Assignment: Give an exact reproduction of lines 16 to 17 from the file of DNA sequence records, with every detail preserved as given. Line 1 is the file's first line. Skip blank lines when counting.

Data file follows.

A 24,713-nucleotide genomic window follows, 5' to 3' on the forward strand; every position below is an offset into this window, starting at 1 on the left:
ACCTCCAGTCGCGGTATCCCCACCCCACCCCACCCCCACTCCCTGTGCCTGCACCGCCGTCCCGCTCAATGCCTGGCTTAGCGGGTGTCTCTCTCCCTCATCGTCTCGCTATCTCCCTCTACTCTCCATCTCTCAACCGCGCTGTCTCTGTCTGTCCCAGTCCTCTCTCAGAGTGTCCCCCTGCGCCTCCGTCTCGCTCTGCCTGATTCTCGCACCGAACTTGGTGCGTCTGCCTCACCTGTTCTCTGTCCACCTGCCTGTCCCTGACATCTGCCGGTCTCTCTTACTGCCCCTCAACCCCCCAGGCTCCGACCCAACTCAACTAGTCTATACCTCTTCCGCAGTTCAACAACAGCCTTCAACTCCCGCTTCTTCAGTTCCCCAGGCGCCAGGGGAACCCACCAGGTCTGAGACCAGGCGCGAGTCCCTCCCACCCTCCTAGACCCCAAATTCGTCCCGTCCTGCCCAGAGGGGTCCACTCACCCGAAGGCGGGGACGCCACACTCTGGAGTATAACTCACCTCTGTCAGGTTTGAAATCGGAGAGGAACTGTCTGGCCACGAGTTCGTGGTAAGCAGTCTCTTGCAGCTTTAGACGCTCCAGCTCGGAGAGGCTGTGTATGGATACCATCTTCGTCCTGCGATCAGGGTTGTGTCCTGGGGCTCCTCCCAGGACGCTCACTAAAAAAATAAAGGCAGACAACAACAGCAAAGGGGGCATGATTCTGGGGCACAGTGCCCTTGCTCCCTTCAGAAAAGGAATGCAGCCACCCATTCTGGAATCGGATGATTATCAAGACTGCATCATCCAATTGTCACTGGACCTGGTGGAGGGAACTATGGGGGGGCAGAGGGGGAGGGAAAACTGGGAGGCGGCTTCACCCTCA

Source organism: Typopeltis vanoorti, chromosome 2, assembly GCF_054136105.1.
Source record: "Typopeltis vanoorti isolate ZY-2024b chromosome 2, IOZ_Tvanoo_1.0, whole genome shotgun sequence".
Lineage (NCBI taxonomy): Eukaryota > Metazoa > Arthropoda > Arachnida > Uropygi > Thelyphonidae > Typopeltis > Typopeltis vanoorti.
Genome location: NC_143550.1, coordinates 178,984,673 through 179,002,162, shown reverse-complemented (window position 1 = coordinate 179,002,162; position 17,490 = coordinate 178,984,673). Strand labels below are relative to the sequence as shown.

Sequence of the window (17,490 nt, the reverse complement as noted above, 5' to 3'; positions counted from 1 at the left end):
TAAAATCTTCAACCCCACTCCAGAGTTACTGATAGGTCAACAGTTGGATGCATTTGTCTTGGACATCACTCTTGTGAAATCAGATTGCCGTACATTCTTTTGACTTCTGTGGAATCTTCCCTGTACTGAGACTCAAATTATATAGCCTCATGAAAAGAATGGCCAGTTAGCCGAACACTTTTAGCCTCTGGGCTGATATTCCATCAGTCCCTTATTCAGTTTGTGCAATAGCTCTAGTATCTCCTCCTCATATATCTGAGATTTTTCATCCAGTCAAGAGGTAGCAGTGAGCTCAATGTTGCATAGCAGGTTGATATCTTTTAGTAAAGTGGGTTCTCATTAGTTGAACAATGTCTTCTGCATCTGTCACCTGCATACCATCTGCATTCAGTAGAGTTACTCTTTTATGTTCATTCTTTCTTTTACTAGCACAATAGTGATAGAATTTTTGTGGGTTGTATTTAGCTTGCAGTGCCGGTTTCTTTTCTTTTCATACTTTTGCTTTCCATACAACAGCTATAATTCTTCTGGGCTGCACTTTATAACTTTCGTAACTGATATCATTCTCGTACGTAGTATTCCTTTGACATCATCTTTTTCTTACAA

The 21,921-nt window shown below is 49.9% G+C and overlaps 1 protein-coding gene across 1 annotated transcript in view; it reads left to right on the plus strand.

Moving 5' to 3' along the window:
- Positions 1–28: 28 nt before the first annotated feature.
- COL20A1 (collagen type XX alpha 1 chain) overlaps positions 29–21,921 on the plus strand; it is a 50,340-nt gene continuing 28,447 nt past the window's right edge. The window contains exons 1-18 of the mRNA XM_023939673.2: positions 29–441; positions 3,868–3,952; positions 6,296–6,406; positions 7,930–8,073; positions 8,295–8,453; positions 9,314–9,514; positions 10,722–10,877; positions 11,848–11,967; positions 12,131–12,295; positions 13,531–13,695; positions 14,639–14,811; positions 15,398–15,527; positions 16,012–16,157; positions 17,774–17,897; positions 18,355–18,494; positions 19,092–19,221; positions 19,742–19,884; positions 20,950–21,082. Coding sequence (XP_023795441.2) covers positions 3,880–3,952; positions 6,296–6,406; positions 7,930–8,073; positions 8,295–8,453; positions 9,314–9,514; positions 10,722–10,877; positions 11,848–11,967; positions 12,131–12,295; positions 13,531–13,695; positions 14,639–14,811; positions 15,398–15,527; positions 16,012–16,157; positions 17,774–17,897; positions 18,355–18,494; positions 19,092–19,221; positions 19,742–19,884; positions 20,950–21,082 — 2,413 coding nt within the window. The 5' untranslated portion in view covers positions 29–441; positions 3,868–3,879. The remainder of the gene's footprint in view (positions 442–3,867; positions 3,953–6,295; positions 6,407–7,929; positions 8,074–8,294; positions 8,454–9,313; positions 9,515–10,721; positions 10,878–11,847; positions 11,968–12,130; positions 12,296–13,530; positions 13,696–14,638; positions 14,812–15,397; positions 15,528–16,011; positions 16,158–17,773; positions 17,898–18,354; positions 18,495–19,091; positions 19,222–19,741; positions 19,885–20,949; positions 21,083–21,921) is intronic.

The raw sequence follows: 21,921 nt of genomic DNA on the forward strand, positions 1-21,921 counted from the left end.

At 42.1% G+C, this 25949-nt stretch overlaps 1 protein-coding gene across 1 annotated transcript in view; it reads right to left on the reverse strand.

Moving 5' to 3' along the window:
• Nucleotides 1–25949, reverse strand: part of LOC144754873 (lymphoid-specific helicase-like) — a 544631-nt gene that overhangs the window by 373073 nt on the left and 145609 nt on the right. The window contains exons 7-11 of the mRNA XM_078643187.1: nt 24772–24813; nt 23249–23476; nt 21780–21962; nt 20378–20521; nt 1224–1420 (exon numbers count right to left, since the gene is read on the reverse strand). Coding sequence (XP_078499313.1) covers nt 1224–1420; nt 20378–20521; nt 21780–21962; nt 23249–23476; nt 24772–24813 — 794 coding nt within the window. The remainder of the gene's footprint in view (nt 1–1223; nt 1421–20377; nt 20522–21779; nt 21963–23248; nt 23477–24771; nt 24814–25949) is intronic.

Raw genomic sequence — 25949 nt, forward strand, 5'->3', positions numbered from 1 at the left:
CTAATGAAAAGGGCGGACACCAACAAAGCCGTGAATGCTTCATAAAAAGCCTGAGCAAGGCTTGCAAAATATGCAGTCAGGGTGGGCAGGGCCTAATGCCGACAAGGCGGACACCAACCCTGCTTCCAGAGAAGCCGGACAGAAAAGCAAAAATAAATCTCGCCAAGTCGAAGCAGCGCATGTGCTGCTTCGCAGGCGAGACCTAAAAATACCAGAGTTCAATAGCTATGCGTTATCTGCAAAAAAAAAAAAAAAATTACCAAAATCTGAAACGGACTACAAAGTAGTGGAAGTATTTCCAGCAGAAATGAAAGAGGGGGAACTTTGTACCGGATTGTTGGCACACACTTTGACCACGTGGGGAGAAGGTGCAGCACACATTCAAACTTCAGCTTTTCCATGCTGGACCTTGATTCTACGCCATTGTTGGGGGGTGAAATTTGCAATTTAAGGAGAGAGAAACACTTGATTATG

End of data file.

• Nucleotides 1–25949, reverse strand: part of LOC144754873 (lymphoid-specific helicase-like) — a 544631-nt gene that overhangs the window by 373073 nt on the left and 145609 nt on the right. The window contains exons 7-11 of the mRNA XM_078643187.1: nt 24772–24813; nt 23249–23476; nt 21780–21962; nt 20378–20521; nt 1224–1420 (exon numbers count right to left, since the gene is read on the reverse strand). Coding sequence (XP_078499313.1) covers nt 1224–1420; nt 20378–20521; nt 21780–21962; nt 23249–23476; nt 24772–24813 — 794 coding nt within the window. The remainder of the gene's footprint in view (nt 1–1223; nt 1421–20377; nt 20522–21779; nt 21963–23248; nt 23477–24771; nt 24814–25949) is intronic.

Raw genomic sequence — 25949 nt, forward strand, 5'->3', positions numbered from 1 at the left: